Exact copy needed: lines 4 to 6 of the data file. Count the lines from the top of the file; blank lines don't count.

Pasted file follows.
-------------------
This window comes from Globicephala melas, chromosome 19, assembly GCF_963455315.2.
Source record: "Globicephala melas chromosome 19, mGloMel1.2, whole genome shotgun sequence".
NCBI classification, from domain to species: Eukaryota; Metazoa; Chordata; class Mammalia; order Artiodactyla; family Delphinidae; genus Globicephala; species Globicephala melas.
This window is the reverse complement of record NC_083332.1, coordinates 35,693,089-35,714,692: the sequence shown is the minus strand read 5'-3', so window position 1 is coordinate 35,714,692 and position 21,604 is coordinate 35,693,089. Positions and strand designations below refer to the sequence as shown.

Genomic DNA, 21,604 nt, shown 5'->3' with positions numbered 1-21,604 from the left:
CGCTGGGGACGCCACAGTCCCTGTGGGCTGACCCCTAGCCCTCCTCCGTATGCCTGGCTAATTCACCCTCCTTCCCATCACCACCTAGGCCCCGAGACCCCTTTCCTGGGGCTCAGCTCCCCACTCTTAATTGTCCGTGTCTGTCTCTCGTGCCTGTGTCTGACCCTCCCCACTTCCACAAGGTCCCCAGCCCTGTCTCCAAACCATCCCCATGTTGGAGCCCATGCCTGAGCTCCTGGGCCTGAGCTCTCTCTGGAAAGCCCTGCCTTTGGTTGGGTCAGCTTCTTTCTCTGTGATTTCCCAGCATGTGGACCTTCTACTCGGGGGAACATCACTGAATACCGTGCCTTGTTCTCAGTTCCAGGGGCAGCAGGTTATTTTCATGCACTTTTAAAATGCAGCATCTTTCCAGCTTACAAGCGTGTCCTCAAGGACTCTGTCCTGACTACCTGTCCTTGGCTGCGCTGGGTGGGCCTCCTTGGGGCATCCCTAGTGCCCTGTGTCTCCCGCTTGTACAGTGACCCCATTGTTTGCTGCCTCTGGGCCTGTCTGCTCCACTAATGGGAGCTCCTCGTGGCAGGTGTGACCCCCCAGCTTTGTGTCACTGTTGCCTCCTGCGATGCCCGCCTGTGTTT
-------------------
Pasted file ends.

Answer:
This window is the reverse complement of record NC_083332.1, coordinates 35,693,089-35,714,692: the sequence shown is the minus strand read 5'-3', so window position 1 is coordinate 35,714,692 and position 21,604 is coordinate 35,693,089. Positions and strand designations below refer to the sequence as shown.

Genomic DNA, 21,604 nt, shown 5'->3' with positions numbered 1-21,604 from the left:
CGCTGGGGACGCCACAGTCCCTGTGGGCTGACCCCTAGCCCTCCTCCGTATGCCTGGCTAATTCACCCTCCTTCCCATCACCACCTAGGCCCCGAGACCCCTTTCCTGGGGCTCAGCTCCCCACTCTTAATTGTCCGTGTCTGTCTCTCGTGCCTGTGTCTGACCCTCCCCACTTCCACAAGGTCCCCAGCCCTGTCTCCAAACCATCCCCATGTTGGAGCCCATGCCTGAGCTCCTGGGCCTGAGCTCTCTCTGGAAAGCCCTGCCTTTGGTTGGGTCAGCTTCTTTCTCTGTGATTTCCCAGCATGTGGACCTTCTACTCGGGGGAACATCACTGAATACCGTGCCTTGTTCTCAGTTCCAGGGGCAGCAGGTTATTTTCATGCACTTTTAAAATGCAGCATCTTTCCAGCTTACAAGCGTGTCCTCAAGGACTCTGTCCTGACTACCTGTCCTTGGCTGCGCTGGGTGGGCCTCCTTGGGGCATCCCTAGTGCCCTGTGTCTCCCGCTTGTACAGTGACCCCATTGTTTGCTGCCTCTGGGCCTGTCTGCTCCACTAATGGGAGCTCCTCGTGGCAGGTGTGACCCCCCAGCTTTGTGTCACTGTTGCCTCCTGCGATGCCCGCCTGTGTTT